In the first half of 2022, the UK Gambling Commission (UKGC) has already handed out fines in excess of £20 million to online gambling operators found to be in breach of license conditions. The bulk of the offences were related to failings in anti-money laundering (AML) and social responsibility.
The UKGC is known as one of the strictest gambling regulators in the world, and operators are expected to follow the rules or face the consequences. No group is too big or too small to be exempt from their responsibilities, and fines and even license suspensions have been imposed on some of the most recognisable names in the industry.
The fines and suspensions are all for similar reasons to the majority of those imposed in the 2020-2021 fiscal year, when operators paid a record £3.21 million for non-compliance. Most of the money collected from penalties is donated to the three-year National Strategy to Reduce Gambling Harms.
Biggest fine of the year for 888
888 UK Limited is one of the country’s most prominent operators, with 78 active gambling sites in the portfolio including 888.com and a number of well-known bingo sites. In March, the Commission reported that they had handed them the single largest fine of the year at £9.4 million. While this number is lower than the £13 million penalty given to Caesars Entertainment UK Limited in 2020, it accounts for almost half of the financial sanctions imposed in 2022 so far.
It is not the first time that 888 has been penalised, as in 2017 the group paid £7.8 million for failings in safeguarding customers. The circumstances of that penalty action differ from the latest, but the two occasions both involved falling short at protecting vulnerable players. The UKGC chief commissioner issued a statement casting doubt on the future of 888 in the UK should there be any more shortcomings in the future.
In one instance, a customer lost £37,000 in just six weeks during the pandemic lockdowns, but received no intervention from the responsible gaming unit. Another player, known to the operator to work for the NHS for a pay of £1,400 per month, was allowed to set a deposit limit of £1,300 for the same period. Another area where 888 fell short was in managing customers with multiple accounts, allowing users to deposit well beyond their means and with inadequate checks because they had not conducted the requisite know your customer (KYC) checks.
On the side of money laundering, the group was found to have fallen short on many occasions when checking source of funds (SOF) for large depositors. One player spent £65,835 in the course of five months without a single SOF check being carried out.
Transparency in online casino reviews
Regulatory action and penalty fines are not something often brought up in online casino reviews. Indeed, finding honest and transparent casino reviews can be a challenge for the average user. Most review sites gloss over any misdeeds or examples of bad practice, instead presenting a purely positive image of the sites that they evaluate. If a casino assessment site makes mention of fines and suspensions, there is a greater chance that the reviews on its pages are genuine and not merely flattering.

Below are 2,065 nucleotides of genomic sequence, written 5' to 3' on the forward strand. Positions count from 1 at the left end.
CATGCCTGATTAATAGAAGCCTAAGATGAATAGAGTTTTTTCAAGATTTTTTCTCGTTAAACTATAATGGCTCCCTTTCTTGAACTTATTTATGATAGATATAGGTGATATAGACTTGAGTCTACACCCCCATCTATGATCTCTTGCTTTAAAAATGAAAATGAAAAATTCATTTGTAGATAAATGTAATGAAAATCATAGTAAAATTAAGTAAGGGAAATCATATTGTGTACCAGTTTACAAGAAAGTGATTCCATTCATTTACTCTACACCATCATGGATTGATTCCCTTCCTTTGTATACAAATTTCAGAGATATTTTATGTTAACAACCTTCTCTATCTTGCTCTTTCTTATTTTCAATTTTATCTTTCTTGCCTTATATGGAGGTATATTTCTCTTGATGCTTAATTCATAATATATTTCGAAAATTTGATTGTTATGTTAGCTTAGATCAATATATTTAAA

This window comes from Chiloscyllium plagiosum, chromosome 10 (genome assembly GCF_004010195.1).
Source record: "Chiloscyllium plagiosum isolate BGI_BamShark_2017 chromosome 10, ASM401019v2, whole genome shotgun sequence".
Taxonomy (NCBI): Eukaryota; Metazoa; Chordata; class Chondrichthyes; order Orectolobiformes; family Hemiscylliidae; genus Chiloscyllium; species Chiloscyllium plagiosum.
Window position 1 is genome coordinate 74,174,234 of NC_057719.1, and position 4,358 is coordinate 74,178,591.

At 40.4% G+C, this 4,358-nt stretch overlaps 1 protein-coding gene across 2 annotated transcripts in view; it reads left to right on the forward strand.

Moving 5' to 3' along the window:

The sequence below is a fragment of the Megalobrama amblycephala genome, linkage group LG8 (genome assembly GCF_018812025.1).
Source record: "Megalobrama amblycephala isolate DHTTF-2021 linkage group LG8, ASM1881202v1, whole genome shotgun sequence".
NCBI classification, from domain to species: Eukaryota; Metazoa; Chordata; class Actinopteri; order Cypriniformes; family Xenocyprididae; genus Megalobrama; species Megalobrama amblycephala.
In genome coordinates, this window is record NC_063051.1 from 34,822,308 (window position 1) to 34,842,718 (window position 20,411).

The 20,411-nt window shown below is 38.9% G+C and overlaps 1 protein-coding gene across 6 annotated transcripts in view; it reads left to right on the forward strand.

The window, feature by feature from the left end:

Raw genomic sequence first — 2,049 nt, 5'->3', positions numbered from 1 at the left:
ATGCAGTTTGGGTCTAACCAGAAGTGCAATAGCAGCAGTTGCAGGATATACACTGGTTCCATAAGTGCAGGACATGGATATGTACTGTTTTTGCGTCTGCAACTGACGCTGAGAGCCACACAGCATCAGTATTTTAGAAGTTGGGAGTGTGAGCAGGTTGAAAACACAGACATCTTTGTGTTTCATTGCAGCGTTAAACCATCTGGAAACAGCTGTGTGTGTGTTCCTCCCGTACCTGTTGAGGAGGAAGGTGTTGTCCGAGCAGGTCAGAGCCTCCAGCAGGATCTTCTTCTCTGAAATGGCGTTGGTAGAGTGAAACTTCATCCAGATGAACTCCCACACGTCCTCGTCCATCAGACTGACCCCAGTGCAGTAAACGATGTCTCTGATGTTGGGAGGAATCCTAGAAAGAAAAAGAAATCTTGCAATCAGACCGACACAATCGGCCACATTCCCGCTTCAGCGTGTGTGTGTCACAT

Are UK casino sites doing enough?
888 was not the only operator to face penalties this year. The parent company of Grosvenor Casino and Mecca Bingo, Rank Digital Gaming, paid just over £700,000 for failings in its responsible gambling duty of care. Sky Betting and Gaming were fined £1.17 million for targeting advertising to vulnerable customers. Promotional emails were sent to thousands of customers who had self-excluded and to many more who had chosen to opt out of email contact. The regulator stated that the fine would have been larger but for swift action taken by the operator.
These and other fines handed down this year point to a persistent problem in the industry – operators are simply not doing enough to comply with customer safety and AML requirements. The Commission’s report on Compliance and Enforcement, published at the end of 2021, concluded that many operators simply were not allocating enough resources to these areas. Even more concerning was the finding that some were prioritising commercial objectives over regulatory compliance.
Unfortunately, the results so far from 2022 indicate that many operators still have not learned from the mistakes of others in the industry. This fiscal year looks set to break the previous year’s record for the amount of fines handed down. This could be due in part to more rigorous inspection by the UKGC to seek out failings. The Commission is updating its guidance in accordance with the findings of the Compliance and Enforcement report.